Total Sleeping System: 32.15oz. (2lbs.)

  1. Therm-a-Rest NeoAir XLite Sleeping Pad (14oz., size regular).
  2. Sleeping Bag Feathered Friends Hummingbird Nano 20 Sleeping Bag Reg. (16.75oz.)
  3. Hyperlite Mountain Gear Large Stuff Sack Pillow (1.4oz.)

Total Shelter System: 24.2. (1.5lbs.)

  1. Hyperlite Mountain Gear Ground Cloth (3.4oz)
  2. Hyperlite Mountain Gear UltaMid 4 (20.8oz.) Clay and I shared this pyramid tent. Your shelter shouldn’t weigh more than 2 lbs.
  3. We left the tent stakes at home

Total Pack System: 39oz. (2.4lbs.)

  1. Hyperlite Mountain Gear 3400 Southwest Pack (Slightly modified with a stiffer frame sheet)(28.6oz.).
  2. DCF8 Stuff Sacks (2.2oz.) Two Jumbo, one for a sleeping bag and one for food; a Large to be used as a clothes bag; an additional Large and one Small for other odds and ends. Read more about how I use stuff sacks in my blog post, Stuff Sacks for Thru Hikes & Backpack Trips.
  3. 5 Pods (6.1oz.)—1 Large (1.3oz.) and 4 Small (1.2oz.) for my breakfasts, lunches, dinners, snacks and personal items/toiletry kit.

Total Hydration/Kitchen: 43.2oz. (2.7lbs.)

  1. Jet Boil Flash Lite Cooking System (11oz.)
  2. 2 large fuel canisters (16oz.)
  3. Vargo Titanium Long-Handle Spoon (.5oz.): Long ones work better if you are going to eat dehydrated meals directly out of the package.
  4. Three 2L Platypus Bladder (1.2oz each; 3.6oz total)
  5. Plastic Wide Mouth Water Bottle (.5oz.)
  6. Coffee Cup with lid (.5oz.)
  7. Food Bowl & ZipLock Cup Coozy (1.2oz.)
  8. SteriPEN Freedom (6.4oz.)
  9. Aquamira Drops (1.5oz.)
  10. Back-Up Water Purification MSR Tablets (20 X .1oz; total 2oz.)
  11. Back Up Bit Valve Platypus (zero oz.)

Total Clothing: 47oz. (2.9lbs.)

  1. Rain Jacket (HMG prototype) (6oz.) I prefer using waterproof, breathable shells.
  2. Synthetic Long Underwear Top (6oz.)
  3. Synthetic Long Underwear Bottoms (6oz.)
  4. Synthetic T-Shirt (4oz.)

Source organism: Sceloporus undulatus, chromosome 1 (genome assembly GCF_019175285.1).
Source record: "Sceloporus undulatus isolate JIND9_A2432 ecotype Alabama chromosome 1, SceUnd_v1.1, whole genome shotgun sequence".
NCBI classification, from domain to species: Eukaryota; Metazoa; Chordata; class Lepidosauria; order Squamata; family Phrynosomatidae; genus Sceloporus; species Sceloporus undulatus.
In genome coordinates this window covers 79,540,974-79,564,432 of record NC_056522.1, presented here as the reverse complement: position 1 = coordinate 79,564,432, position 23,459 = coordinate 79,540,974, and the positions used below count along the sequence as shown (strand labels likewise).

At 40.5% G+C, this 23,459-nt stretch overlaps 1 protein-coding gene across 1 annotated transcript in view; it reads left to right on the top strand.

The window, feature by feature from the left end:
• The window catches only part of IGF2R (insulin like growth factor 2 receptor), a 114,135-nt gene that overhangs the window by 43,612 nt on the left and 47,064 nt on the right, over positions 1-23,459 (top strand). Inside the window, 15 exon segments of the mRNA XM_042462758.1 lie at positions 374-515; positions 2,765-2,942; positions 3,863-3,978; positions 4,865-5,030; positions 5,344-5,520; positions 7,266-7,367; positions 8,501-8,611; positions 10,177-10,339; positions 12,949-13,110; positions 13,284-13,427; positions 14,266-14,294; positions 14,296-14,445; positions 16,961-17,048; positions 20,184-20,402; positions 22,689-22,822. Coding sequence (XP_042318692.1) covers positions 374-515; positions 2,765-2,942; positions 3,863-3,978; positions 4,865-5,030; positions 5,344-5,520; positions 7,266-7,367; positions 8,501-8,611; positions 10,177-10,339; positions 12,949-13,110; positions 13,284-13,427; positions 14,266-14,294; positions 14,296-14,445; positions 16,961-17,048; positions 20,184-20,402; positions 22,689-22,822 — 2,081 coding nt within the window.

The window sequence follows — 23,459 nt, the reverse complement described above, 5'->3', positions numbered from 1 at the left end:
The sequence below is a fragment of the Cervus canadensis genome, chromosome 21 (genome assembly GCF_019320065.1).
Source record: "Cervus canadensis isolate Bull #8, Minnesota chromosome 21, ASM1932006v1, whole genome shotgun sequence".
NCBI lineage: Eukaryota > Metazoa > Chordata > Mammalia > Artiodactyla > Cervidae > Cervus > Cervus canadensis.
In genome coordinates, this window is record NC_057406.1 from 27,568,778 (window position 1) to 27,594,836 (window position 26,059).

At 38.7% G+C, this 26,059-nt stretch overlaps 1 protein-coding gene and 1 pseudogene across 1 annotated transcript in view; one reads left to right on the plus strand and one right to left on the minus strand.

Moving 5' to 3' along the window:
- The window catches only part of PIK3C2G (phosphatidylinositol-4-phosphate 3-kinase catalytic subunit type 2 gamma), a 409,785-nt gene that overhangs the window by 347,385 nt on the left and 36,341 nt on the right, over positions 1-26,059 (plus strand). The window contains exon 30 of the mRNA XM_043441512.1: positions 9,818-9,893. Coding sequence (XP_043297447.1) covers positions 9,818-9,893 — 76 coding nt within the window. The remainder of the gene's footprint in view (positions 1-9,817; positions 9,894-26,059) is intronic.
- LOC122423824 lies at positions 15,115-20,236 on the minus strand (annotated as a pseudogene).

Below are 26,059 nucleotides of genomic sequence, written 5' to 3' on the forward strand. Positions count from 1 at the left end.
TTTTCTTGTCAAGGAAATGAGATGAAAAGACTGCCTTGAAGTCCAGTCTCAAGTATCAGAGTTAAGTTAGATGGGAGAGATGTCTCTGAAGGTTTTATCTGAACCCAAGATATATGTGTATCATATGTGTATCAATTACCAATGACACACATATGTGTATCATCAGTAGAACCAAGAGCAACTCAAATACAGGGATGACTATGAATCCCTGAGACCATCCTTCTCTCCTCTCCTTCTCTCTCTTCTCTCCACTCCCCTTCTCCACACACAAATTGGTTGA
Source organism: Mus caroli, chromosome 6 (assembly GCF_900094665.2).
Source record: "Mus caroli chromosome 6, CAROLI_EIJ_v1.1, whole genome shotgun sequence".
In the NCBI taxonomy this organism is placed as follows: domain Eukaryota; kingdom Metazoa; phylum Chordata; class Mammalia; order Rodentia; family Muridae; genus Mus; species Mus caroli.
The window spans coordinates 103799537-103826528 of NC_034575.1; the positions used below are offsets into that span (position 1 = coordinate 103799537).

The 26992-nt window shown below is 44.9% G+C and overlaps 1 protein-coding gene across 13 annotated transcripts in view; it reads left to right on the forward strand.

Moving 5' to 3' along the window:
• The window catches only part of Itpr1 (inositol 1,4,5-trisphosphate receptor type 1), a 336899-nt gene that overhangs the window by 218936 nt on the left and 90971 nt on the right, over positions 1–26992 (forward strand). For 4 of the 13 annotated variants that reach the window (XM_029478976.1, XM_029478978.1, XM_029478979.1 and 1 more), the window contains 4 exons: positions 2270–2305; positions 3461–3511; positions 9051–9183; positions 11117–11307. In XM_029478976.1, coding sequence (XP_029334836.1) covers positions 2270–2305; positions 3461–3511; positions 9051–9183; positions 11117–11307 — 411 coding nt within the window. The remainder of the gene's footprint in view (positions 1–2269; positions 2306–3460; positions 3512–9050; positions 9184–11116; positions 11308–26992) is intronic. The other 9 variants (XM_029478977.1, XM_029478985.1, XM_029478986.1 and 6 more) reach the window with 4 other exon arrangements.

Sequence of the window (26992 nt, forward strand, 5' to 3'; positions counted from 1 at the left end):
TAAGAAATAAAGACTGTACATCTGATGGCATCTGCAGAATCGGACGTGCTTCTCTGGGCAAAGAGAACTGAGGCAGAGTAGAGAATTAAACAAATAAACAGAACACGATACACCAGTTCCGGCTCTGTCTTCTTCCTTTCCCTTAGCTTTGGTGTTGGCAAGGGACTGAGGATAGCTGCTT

5. Convertible Pant bottoms (.5oz.)
  6. Two pair Socks (8oz.)
  7. Camp Shoes (HMG prototype) (3oz.)
  8. Sun hat (cap with neck fabric) (2.8oz.)
  9. Luke’s Ultralite Argon Down Vest (4oz.)
  10. Luke’s Ultralite Down Jacket (6.7oz.)

Total Electronics: 53.8oz. (3.4lbs.)

  1. Camera Sony Alpha A6000 (12.7oz.)
  2. Camera Sony 28-70mm lens (10.5oz.)
  3. Two Camera batteries Sony (3.6oz.)
  4. Four Memory Cards (1.5oz.)
  5. Camera Case (3oz.)
  6. USB Cable (.7oz.)
  7. USB Battery Pack (8oz.)
  8. Solar Panel (6oz.)
  9. USB Solar Meter (1.8oz)
  10. iPhone (6oz.)

Total Miscellaneous: 22.6oz. (1.4lbs.)

  1. Cash, License, CC
  2. Headlamp (5oz.)
  3. Multi Tool / Knife (5oz.)
  4. Mini Lighter (.5oz.)
  5. Tooth Brush (.3oz.)
  6. Tooth Paste (.3oz.)
  7. Camp Towel (2oz.)
  8. Soap (1oz.)
  9. Hand Sanitizer (1oz.)
  10. Chap Stick (.5oz.)
  11. Sun Screen (.8oz)
  12. Four 1-Gallon Ziplocs for Garbage (2oz.)
  13. Five QT Zip Locks (.5oz.)
  14. Twenty Sandwich Baggies – for used toilet paper (1oz.)
  15. Toilet Paper (.5oz.)
  16. Gloves (2oz.)
  17. Alum – for treating silty water (.2oz.)

Total Technical Gear: 70.9oz. (4.4lbs.)

  1. 60′ 8mm Canyoneering Pro Static Rope (24oz.)
  2. 60′8mm Dyneema Pull Cord (1oz.)
  3. Camp USA Alp Racing Harness (4oz.)
  4. Petzl SIROCCO Helmet (5.8oz.)
  5. DMM belay device (3.1oz.)
  6. Four Camp USA Locking Carabineers (6oz.)
  7. Ti Bloc ascender (1.4oz.)
  8. Prussic cord (1oz.)
  9. Rappel Ring (3.6oz.)
  10. 25′ 9/16″ Black Tubular Webbing (7.3oz.)
  11. Delorme InReach SE  (6.7oz.)
  12. Med Kit (7oz.)

Total Worn Gear: 42oz. (2.6lbs.)

  1. Button Down LS Quick Dry Shirt (7oz.)
  2. Convertible Pants (tops) (6oz.)
  3. Socks (2oz.)
  4. Dirty Girl Gaiters (2oz.)
  5. Hat (2oz.)
  6. Black Diamond Carbon Cork Trekking Pole (9oz).
  7. Five Ten Guide Tennies (14oz.).
Harding Chris skiing

In April we were notified of an ongoing rescue operation taking place in Alaska. Two skiers stranded on a glacier were buried deep inside of a 5’x7’ snow cave as a blizzard pummeled them with heavy snow. With no sign of clearing weather and rescue helicopters unable to land safely in the area, their only lifeline was an inReach. After four arduous days on the glacier with barely enough food to stay alive, Chris Hanna and Jenny Neyman were rescued through the brave efforts of a lengthy search and rescue operation.

We are happy to welcome Jenny to the blog to give her account of the harrowing events that took place in April.

Harding cloudy conditions

Weather conditions were clear, calm and sunny on April 8th as Chris Hanna and Jenny Neyman set out on a one-day ski. Harding Icefield as seen from a friend’s plane after dropping them off. Photo courtesy of Jay Mahan.

Location, location, location. As important as that factor is in real estate, it’s even more so in search and rescue operations. Had it not been for Chris Hanna’s inReach, he and I would still be buried in the Harding Icefield.

The Harding covers 700 square miles of Alaska’s Kenai Peninsula, south of Anchorage. The vast, barren plain of ice sits at about 4,250 feet elevation and is studded with nunataks — mountain peaks jutting from the ice — and circled by more than 30 outflowing glaciers. In April, Chris and I decided to take advantage of a rare weather forecast calling for blue skies, mild temperatures, calm winds and no storms on the immediate horizon, to fly up for the afternoon to ski.